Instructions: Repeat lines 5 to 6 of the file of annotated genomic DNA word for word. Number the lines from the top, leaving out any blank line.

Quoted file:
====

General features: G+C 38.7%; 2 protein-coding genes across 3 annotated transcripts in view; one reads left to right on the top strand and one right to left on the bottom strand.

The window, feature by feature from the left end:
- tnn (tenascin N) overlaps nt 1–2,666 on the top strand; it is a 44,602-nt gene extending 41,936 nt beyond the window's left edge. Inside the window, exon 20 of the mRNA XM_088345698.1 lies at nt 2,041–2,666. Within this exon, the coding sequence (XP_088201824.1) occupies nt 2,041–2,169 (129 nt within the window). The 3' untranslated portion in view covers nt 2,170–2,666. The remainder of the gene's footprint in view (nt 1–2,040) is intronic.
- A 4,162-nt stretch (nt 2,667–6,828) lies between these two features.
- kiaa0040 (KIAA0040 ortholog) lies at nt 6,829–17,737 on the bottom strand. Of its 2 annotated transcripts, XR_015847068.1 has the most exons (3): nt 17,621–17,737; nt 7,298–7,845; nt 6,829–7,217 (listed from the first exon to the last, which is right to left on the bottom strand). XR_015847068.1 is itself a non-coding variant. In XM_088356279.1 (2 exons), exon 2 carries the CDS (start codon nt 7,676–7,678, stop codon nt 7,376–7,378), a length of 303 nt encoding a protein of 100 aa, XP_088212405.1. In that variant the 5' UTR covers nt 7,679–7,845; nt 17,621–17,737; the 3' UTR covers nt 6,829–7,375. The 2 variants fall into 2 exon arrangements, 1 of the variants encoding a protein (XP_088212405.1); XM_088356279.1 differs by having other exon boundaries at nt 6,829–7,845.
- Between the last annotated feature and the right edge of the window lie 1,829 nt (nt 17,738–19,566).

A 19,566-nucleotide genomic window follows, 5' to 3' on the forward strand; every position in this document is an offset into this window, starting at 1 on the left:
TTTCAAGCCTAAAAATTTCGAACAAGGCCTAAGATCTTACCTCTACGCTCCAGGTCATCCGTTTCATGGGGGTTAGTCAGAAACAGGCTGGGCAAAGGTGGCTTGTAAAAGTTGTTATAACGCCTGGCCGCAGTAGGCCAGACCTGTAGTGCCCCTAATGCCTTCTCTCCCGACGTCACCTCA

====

- kiaa0040 (KIAA0040 ortholog) lies at nt 6,829–17,737 on the bottom strand. Of its 2 annotated transcripts, XR_015847068.1 has the most exons (3): nt 17,621–17,737; nt 7,298–7,845; nt 6,829–7,217 (listed from the first exon to the last, which is right to left on the bottom strand). XR_015847068.1 is itself a non-coding variant. In XM_088356279.1 (2 exons), exon 2 carries the CDS (start codon nt 7,676–7,678, stop codon nt 7,376–7,378), a length of 303 nt encoding a protein of 100 aa, XP_088212405.1. In that variant the 5' UTR covers nt 7,679–7,845; nt 17,621–17,737; the 3' UTR covers nt 6,829–7,375. The 2 variants fall into 2 exon arrangements, 1 of the variants encoding a protein (XP_088212405.1); XM_088356279.1 differs by having other exon boundaries at nt 6,829–7,845.
- Between the last annotated feature and the right edge of the window lie 1,829 nt (nt 17,738–19,566).